3) The Iranian people are now rallying to their government in massive numbers to mourn Soleimani just a month after engaging in widespread anti-government protest. A longstanding objective of American foreign policy on both the right and the left has been to weaken Iran’s theocratic government and promote liberal democratic values within the country. There can be no question that killing Soleimani has been counterproductive to that goal. This should come as no surprise at all: not only is it a matter of wounded national pride, Soleimani for all his many evils was seen as a key figure in the battle against hated Sunni extremist powers, especially ISIS, in Shi’ite Iran. Which brings us to the next disaster:

4) The U.S. led coalition has suspended its battle against ISIS. The rise of ISIS has been one of the most alarming developments of the last decade, and the fight to contain and eliminate it has been difficult. ISIS rose as a result of a tragically ignored power vacuum among conservative Sunnis in Iraq and Syria resulting from the misbegotten American invasion. All other concerns in the Middle East pale in comparison to taming the threat from ISIS and its attempt to foster a globally self-organized agenda of violent illiberalism. Iran has been a key opponent of ISIS, and fostering closer diplomacy with Iran and Shi’ites in the region has been crucial in the battle against the so-called Islamic State. The Trump’s administration’s betrayal of anti-ISIS Kurdish fighters also doesn’t help. Now with U.S. forces unwelcome and potentially under attack across the region, ISIS will be much freer to being re-organizing and recruiting. Needless to say, this is dangerous not only to those in the region, but to everyone around the world.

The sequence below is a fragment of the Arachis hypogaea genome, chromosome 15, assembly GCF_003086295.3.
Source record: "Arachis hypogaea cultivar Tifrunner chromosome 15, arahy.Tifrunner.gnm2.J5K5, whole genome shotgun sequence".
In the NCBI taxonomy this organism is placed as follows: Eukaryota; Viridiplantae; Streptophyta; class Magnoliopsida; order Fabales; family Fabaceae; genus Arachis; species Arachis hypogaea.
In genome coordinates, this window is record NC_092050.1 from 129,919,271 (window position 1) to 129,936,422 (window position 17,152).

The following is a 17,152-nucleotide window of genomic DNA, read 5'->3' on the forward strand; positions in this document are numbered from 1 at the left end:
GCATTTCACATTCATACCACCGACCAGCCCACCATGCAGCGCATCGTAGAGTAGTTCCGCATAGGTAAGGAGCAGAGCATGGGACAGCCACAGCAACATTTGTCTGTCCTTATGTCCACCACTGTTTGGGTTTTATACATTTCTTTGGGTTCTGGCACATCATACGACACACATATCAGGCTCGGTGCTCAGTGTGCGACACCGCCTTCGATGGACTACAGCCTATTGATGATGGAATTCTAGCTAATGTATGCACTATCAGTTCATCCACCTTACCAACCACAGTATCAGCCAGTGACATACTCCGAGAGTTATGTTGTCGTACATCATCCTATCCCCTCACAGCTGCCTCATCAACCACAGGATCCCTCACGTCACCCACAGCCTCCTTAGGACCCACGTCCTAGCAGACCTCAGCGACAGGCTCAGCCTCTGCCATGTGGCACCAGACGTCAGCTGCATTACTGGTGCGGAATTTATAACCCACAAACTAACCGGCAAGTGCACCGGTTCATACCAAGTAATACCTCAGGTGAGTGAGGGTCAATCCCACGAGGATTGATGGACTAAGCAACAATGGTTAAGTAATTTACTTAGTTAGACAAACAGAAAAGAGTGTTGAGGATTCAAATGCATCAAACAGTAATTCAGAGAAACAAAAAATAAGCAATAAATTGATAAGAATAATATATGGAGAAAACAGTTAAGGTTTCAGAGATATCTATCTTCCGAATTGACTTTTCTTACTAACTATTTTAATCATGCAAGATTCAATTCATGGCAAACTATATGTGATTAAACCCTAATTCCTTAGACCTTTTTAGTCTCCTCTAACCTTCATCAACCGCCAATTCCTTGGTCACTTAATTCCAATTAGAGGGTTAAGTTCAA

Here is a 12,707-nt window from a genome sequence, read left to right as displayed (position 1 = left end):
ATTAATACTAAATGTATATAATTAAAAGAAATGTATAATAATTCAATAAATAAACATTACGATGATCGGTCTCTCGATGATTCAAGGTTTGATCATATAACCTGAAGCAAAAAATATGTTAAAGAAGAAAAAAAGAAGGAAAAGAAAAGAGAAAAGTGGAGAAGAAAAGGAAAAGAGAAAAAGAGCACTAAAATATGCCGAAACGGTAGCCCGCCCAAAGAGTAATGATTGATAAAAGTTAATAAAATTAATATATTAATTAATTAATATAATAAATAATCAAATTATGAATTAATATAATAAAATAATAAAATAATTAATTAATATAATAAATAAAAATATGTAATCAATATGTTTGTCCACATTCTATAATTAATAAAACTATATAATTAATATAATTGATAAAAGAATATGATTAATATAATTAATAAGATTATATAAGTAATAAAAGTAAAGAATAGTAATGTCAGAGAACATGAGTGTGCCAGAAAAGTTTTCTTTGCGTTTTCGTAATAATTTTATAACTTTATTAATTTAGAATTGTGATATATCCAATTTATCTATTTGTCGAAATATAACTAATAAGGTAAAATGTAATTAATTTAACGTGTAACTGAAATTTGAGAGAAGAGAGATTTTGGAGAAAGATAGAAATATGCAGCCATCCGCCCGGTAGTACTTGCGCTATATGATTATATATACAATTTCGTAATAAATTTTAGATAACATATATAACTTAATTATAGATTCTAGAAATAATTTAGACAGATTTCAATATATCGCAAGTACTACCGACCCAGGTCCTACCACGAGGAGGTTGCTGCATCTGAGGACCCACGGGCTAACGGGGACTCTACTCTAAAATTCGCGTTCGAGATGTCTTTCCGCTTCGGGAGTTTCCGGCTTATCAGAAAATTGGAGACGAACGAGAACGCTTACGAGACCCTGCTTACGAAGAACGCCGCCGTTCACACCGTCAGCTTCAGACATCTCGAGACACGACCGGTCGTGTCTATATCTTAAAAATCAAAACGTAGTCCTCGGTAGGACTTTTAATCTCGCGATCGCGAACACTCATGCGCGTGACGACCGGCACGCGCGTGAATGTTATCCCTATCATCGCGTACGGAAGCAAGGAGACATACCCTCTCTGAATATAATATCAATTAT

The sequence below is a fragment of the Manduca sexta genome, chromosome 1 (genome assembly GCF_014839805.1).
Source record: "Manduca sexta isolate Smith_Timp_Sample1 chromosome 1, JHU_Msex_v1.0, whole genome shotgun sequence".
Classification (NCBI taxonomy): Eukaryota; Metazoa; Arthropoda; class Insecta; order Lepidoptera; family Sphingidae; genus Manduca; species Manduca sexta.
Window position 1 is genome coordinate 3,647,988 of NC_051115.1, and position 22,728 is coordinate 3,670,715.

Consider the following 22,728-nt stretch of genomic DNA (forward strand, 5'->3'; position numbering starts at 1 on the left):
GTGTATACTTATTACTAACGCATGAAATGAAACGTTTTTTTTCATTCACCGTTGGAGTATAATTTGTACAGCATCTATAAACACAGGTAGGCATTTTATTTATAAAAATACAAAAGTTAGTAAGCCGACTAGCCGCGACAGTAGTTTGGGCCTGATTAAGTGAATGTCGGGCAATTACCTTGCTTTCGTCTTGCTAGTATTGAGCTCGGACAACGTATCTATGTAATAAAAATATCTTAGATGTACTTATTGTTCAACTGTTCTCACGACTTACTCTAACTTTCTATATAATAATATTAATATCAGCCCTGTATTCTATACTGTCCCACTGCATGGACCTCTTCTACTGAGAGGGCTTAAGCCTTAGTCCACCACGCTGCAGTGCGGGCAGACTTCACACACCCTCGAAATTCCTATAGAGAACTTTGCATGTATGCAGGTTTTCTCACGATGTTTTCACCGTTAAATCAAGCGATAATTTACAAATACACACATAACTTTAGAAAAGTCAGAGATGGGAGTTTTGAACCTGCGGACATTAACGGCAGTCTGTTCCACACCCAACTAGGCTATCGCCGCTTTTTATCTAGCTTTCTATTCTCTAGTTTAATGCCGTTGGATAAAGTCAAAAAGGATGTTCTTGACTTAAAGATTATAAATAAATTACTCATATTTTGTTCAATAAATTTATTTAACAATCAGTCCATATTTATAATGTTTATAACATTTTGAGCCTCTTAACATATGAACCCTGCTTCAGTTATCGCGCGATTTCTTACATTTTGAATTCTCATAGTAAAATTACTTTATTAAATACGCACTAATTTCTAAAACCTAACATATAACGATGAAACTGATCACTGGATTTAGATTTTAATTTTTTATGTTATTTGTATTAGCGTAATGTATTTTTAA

All of this is just in the last 24 hours. More dominoes will be sure to fall soon. It’s not yet clear how Iran will respond to Soleimani’s killing, or what the out-of-control Trump Administration’s counter-response is likely to be. But it’s safe to assume that both sides will continue to posture in a toxic attempt to save face in front of each other, and to distract from their unpopularity domestically, in a cycle of violence that could lead to a catastrophic war.

It’s impossible to predict the future with confidence, but one thing is abundantly clear: Trump and his enablers have dramatically weakened the position of both America and western liberal values, setting the world on a much more dangerous course. It’s a disastrously bad outcome from either a progressive or conservative perspective, one that leads only to increased death and misery, weakens international cooperation and strengthens the hand of the worst actors on the world stage.

David Atkins

Follow David on Twitter @DavidOAtkins. David Atkins is a writer, activist and research professional living in Santa Barbara. He is a contributor to the Washington Monthly's Political Animal and president of The Pollux Group, a qualitative research firm.